• re: Nephers˘phris AkhenatenMarianne Luban, Fri Jun 1 20:23
                      MG Original ôThe fact that /p/ disappears in xpr.w from the name of Akhenaten in the Amarna Letters is not as embarassing as you suggest. This is probably the result of the /p/ or /b/ of the first... more
                  • re: Nephers˘phris AkhenatenMarianne Luban, Thu May 31 18:18
                    I have read the brief paper but am skeptical about the prenomen of Akhenaten being represented here: Headword:... more
              • re: Akhenaten as Nephers˘phris in a Byzantine sourceMarianne Luban, Wed May 30 12:57
                Oh--I left out the most important part of what I was trying to say, which is--where is a king named Neferkheperre? I don't know of one. However, I am also skeptical of the name "Nephers˘phris" on... more
        • Re: Carter 001kIan Onvlee, Sun Dec 25 13:24
          Hi Joe, Thanks for the references. Texts and languages are not my strongest. And thanks for your last post which reconfirms that the confusion you see in Manetho is of your own making. Along with... more
        • Re: Carter 001kMarianne Luban, Fri Dec 23 12:14
          Regarding the letter here: http://web.archive.org/web/20010426040650/www.geocities.com/TimesSquare/Alley/4482/Ay.html I think it is not very likely that the queen who wrote to the Hittites can have... more
      • Manetho mid-late 18th dynastyJoe Baker, Tue Dec 20 07:18
        Hi Ian I am way behind in reading many of these posts. So rather than answer this one I want to lay some groundwork and return to an old post I began to write to counter one of your posts but never... more
        • Manetho mid-late 18th dynastyIan Onvlee, Wed Dec 21 07:54
          Hi Joe, Thanks for responding to an old post. I thought nobody was interested in the topic. I agree with you on certain points, as far as your philosophy goes, but it is mostly a matter of how we... more
    • anx-xprw-ra is NipḫururiasTory, Sun Dec 18 13:02
      Hi Joe ḫ=p. Proof please. Not ḫ=p but /p/ transposed from /xpr.w/ (Kheperu) to replace /ḫ/. Here is the evidence for the shifting /p/. The attested transliterations of the Egyptian... more
      • Re: anx-xprw-ra is NipḫururiasJoe Baker, Tue Dec 20 06:20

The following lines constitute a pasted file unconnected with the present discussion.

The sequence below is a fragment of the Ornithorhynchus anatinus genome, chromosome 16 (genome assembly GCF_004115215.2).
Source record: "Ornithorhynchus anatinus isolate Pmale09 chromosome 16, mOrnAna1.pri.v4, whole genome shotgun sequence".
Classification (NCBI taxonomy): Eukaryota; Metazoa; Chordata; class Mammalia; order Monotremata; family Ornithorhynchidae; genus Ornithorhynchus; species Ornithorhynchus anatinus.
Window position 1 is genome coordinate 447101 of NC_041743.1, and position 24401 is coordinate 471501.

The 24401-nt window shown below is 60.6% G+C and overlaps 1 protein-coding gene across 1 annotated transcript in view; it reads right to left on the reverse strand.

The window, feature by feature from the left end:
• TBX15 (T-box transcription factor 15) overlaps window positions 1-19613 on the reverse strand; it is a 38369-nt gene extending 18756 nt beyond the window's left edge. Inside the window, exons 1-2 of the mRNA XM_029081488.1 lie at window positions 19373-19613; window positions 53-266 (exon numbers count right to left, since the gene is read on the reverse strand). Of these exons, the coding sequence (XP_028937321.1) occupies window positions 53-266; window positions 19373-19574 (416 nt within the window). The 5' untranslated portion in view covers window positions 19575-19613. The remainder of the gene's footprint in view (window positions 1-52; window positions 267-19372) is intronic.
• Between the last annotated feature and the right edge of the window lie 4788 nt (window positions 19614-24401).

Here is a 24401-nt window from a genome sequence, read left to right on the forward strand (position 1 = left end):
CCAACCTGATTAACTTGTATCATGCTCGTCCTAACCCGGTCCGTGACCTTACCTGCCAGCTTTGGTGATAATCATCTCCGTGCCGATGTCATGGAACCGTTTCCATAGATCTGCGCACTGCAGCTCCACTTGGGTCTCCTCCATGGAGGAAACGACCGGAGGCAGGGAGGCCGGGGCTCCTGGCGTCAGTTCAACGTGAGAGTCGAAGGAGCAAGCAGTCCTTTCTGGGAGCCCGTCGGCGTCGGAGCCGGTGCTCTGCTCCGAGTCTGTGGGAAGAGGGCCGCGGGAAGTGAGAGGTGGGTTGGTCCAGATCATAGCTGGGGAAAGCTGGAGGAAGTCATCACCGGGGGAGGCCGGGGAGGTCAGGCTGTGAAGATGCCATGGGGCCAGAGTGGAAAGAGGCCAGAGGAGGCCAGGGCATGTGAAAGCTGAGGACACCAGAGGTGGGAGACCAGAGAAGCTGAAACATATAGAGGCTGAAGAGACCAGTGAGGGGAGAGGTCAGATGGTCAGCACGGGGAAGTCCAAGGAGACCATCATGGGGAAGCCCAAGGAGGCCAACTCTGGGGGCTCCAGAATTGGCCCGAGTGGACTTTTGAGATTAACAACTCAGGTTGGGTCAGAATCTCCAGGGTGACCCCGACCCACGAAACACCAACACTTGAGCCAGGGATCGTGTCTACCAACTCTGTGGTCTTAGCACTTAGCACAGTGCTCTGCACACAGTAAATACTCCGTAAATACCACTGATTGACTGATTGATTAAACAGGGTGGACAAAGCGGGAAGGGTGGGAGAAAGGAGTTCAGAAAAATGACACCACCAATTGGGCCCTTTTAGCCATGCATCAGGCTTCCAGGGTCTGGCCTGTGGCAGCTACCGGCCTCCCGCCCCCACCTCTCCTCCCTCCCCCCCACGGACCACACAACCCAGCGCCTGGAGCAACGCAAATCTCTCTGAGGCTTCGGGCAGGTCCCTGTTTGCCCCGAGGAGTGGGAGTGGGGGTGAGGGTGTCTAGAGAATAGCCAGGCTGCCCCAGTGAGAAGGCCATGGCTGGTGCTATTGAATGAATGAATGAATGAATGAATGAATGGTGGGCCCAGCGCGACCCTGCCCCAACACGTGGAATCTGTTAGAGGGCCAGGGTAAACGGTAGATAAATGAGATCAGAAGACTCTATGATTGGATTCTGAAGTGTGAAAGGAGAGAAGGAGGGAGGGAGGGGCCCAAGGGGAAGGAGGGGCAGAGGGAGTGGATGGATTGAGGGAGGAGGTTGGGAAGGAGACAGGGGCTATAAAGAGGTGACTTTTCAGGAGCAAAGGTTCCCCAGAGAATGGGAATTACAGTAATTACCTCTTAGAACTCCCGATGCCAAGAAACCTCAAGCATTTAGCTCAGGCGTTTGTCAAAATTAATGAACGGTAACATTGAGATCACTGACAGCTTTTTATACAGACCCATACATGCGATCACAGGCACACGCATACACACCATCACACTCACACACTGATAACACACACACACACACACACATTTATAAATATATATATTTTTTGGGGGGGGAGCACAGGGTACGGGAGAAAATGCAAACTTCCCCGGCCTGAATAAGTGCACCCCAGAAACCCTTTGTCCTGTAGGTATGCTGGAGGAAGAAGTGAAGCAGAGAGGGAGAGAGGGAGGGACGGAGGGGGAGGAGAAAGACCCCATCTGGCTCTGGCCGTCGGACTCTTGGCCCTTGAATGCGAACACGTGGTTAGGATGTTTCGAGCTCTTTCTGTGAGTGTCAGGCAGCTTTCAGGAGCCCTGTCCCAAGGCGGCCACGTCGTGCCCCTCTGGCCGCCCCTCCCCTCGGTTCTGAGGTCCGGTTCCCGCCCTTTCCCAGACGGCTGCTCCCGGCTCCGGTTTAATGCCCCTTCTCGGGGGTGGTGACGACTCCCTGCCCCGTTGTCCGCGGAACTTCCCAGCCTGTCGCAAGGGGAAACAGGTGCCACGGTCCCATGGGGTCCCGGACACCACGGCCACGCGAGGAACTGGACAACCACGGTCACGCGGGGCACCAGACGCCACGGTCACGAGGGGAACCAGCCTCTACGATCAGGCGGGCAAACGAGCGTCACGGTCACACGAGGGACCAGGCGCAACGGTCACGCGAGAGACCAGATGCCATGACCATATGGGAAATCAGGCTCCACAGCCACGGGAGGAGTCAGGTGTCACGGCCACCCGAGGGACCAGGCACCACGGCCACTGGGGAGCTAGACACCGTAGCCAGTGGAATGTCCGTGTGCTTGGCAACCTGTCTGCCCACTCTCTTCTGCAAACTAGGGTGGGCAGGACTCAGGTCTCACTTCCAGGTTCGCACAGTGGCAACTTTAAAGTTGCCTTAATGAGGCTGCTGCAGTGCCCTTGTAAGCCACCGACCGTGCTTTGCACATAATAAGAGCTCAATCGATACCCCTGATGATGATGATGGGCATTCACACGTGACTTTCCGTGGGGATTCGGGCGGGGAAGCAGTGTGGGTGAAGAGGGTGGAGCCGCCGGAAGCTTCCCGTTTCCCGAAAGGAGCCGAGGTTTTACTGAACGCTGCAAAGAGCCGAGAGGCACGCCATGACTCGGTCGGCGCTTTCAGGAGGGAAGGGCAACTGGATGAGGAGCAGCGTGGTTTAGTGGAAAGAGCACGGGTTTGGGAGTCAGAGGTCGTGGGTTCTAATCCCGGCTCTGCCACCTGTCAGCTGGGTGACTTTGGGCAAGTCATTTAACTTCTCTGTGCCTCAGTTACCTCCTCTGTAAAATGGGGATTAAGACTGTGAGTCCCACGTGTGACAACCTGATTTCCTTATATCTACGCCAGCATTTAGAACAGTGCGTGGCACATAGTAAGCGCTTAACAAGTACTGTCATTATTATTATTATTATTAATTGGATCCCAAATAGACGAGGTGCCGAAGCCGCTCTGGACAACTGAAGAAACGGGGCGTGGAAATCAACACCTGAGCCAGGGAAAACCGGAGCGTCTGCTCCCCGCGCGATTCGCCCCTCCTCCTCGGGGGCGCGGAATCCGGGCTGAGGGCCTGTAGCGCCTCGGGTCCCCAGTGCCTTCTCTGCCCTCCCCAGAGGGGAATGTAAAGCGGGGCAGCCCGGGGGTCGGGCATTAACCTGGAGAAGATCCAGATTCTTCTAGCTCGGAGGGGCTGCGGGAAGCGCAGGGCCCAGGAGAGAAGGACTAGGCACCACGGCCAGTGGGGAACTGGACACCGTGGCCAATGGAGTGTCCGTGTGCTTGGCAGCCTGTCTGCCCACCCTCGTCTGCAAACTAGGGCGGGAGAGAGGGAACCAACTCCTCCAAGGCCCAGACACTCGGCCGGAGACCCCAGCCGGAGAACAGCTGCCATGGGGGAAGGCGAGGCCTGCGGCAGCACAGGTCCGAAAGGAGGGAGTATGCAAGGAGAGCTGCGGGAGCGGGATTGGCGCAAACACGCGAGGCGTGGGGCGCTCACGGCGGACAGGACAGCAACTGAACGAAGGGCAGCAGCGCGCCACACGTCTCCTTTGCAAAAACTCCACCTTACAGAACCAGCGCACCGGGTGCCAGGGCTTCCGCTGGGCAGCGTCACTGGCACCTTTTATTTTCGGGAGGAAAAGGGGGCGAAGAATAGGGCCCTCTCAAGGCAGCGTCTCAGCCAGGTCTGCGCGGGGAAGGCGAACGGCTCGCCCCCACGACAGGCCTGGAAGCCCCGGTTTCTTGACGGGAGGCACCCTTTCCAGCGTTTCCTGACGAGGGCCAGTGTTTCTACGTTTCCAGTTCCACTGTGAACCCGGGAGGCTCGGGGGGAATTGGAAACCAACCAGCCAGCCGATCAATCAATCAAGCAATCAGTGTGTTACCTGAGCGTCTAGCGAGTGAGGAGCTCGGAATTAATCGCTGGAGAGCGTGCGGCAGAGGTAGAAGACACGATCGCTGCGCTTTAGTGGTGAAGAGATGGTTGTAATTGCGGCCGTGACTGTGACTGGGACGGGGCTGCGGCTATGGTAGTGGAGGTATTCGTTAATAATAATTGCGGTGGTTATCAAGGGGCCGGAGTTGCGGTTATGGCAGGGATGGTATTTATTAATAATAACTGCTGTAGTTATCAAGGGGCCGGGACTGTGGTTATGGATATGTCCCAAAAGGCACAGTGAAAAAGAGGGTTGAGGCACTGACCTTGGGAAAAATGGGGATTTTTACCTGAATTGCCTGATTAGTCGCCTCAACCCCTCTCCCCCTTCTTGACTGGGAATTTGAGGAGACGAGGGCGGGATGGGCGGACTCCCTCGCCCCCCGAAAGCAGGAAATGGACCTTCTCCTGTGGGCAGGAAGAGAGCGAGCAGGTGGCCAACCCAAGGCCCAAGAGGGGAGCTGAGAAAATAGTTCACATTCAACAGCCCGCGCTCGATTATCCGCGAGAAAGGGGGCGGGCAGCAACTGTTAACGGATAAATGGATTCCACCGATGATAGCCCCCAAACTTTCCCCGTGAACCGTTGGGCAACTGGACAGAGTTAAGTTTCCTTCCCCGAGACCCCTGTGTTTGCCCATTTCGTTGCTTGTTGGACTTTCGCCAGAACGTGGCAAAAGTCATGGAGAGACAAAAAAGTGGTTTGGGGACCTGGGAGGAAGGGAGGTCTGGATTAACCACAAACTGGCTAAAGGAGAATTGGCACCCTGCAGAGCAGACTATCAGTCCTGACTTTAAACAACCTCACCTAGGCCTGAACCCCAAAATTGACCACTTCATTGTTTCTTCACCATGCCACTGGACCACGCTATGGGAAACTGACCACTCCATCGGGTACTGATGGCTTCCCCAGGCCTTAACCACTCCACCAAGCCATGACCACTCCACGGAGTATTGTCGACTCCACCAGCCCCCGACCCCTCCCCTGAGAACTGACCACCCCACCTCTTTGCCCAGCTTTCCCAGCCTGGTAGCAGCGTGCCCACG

Hi Tory In post 12394 you showed us how you get Nipḫururia from Ĺnḫ-ḫprw-rĹ, The last stage was via The /p/ in xprw is transposed as usual. But in EA 41 addressed to Ḫururia,... more
        • Re: anx-xprw-ra is NipḫururiasTory, Wed Dec 21 03:25
          Hi Joe In post 12394 you showed us how you get Nipḫururia from Ĺnḫ-ḫprw-rĹ, The last stage was via The /p/ in xprw is transposed as usual. But in EA 41 addressed to Ḫururia,... more
          • This is getting ridiculousMarianne Luban, Wed Dec 21 08:43
            Tory: "Going back to the previous example of ayin in anx eliding with /n/. I have been saying that depending on the contemporary articulation of the name Ankh-kheperu-re, which we do not know, the... more
            • Nib > Pip is where it got ridiculousTory, Wed Dec 21 09:20
              The only consonants that elide [which means are absorbed into the next consonant] are the labials and /n/ is often replaced by /m/. But /a/? Not a chance. Ridiculous was the meaningless excerise you... more
              • Repetition Doesn't Make It SoMarianne Luban, Wed Dec 21 16:09
                Tory: "The ayin is a weak consonant and I showed plenty of examples where it falls away leaving a vowel or nothing at all. Absurd to say ayin which vanished in spoken Egyptian" It didn't vanish!... more
      • Nap is not NipMarianne Luban, Sun Dec 18 14:01
        Tory: "I have seen the imaginary transliteration Naph-ḫu-ru-ri-iaÜ offered by people who really ought to know better. There is no such thing as Naph-ḫu-ru-ri-ias. The "nfr" element does... more
        • Re: Nap is not NipTory, Sun Dec 18 14:29
          I have been polite up to now but I have to say that, Tory, you are way out of your depth here. Where is it written "Naph-ḫu-ru-ri-ias." If somebody transliterated that, then they have a lot of... more
          • Re: Nap is not NipMarianne Luban, Sun Dec 18 19:12
            Tory: "Wrong. There is not a single example of the "Nb" element becoming /Ni-ip/ or /Pi-ip/ in Akkadian regardless that /p/ and /b/ are labials. EVERY SINGLE TIME Nebmaare is translitered into... more
            • Re: Nap is not NipTory, Sun Dec 18 20:51
              I wrote: There is not a single example of the "Nb" element becoming /Ni-ip/ or /Pi-ip/ in Akkadian regardless that /p/ and /b/ are labials. EVERY SINGLE TIME Nebmaare is translitered into Akkadian it ... more
              • re: Nap is not NipMarianne Luban, Sun Dec 18 21:33
                Tory: "No one on EEF will say Egyptian "nb" becomes Pip or Bip in Akkadian transliteration. And no one will say there are examples of this because there are zero examples. The /n/ is not a labial and ... more
                • Neb is never Pip, everTory, Mon Dec 19 04:49
                  No one on EEF will say Egyptian "nb" becomes Pip or Bip in Akkadian transliteration. And no one will say there are examples of this because there are zero examples. Ask anyway--unless you're afraid... more